Here is a graph from the paper.
There are two contrary conclusions we can reach from this. From the paper:
These results reaffirm the importance of portfolio diversification, particularly for those investors who view performance in terms of the mean and variance of portfolio returns...The results here show that underperformance can be anticipated more often than not for active managers with poorly diversified portfolios, even in the absence of costs, fees, or perverse skill.
At the same time, a preference for positive skewness in portfolio returns is not necessarily irrational, and it is known that diversification tends to eliminate skewness from portfolio returns. The results reported here also highlight the fact that poorly diversified portfolios occasionally deliver very large returns. As such, the results can justify a decision to not diversify by those investors who particularly value positive skewness in the distribution of possible investment returns, even in light of the knowledge that the undiversified portfolio will more likely underperform.The lesson for diversification is clear. But, it seems like there is an additional factor here having to do with rebalancing. For the fully diversified investor, rebalancing would be important - even a source of profit. But, for the less diversified investor, the positive skew would favor momentum.
I wonder, for the non-diversified investor if the idea that there is a tradeoff between positive skew and average underperformance is necessarily true. It would depend on the balance between winners and losers. If an investor took a sort of barbell approach, only investing in equities with highly variable potential outcomes, it seems that there could be a large advantage created by that skew for portfolios that maintained positions without rebalancing. It would come down to skill, in the end. Small differences in the ability to pick winners - say, picking 60% winners instead of 40% - would make a huge difference in returns.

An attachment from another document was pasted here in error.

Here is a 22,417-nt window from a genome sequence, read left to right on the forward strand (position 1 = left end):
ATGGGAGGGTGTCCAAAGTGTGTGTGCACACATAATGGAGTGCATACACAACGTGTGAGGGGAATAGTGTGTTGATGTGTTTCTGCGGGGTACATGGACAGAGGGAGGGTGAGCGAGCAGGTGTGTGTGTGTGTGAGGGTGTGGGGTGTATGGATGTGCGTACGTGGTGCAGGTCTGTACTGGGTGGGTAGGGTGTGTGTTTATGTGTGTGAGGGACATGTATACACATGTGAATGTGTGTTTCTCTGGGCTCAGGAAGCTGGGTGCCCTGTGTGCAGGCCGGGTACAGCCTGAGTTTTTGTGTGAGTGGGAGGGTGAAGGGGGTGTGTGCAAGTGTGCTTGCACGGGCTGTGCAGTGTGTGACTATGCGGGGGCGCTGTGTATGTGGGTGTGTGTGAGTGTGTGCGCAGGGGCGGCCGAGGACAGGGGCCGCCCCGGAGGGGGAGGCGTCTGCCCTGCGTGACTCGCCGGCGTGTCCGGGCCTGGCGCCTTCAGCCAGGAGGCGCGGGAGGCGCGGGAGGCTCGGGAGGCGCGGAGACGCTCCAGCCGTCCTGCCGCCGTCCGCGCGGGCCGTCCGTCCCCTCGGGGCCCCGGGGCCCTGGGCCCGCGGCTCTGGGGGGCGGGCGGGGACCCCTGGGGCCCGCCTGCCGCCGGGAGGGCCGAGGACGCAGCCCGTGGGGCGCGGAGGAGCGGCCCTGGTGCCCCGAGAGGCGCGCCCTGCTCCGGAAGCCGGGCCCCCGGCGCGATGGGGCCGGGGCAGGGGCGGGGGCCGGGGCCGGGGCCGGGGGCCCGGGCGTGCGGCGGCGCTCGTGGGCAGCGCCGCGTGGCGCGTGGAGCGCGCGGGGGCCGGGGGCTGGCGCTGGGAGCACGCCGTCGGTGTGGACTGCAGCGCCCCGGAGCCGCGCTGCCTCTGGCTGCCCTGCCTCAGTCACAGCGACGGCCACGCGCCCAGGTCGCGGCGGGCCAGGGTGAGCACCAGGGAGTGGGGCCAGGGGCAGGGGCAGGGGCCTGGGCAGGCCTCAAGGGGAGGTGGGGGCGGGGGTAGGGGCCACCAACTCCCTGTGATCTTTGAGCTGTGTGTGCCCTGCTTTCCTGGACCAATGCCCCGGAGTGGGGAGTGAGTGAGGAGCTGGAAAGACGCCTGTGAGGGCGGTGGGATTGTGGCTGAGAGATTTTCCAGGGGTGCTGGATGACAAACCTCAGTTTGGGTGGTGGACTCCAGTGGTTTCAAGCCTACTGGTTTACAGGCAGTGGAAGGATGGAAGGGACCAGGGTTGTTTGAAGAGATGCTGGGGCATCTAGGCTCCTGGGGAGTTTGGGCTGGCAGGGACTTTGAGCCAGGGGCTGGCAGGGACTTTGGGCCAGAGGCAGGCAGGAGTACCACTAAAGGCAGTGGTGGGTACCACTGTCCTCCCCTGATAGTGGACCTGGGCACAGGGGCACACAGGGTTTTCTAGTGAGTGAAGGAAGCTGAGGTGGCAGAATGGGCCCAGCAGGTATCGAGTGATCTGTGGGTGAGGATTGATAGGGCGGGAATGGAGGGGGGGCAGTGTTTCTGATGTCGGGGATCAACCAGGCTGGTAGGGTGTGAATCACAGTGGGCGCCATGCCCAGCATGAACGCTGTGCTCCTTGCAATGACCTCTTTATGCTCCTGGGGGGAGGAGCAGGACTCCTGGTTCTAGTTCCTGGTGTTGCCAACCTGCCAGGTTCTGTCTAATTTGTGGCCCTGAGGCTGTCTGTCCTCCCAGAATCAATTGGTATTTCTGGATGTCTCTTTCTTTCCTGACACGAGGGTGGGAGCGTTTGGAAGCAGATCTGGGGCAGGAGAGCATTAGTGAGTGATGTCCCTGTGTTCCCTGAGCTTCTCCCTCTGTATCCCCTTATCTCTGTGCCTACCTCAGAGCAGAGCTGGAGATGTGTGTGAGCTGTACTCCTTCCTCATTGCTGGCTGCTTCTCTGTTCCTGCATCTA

This seems like another piece of evidence that the real losers are the sort of reputation-based, semi-active portfolios that basically follow the indexes, with minor adjustments, or a sort of middle-of-the-road safe basket of tactical portfolio adjustments that are fairly conventional. These are the sorts of portfolios over time that tend to have net losses after costs. But, both fully passive and highly selective portfolios can do well. Fully passive is certainly recommended for most investors, but highly selective seems to be a reasonable choice, if the risks are known, with tremendous potential upside, and I suspect the benefits of that kind of portfolio tend to be underappreciated because it gets lumped in with "active" portfolios, which sophisticated observers who appreciate EMH are supposed to understand are a loser's bet.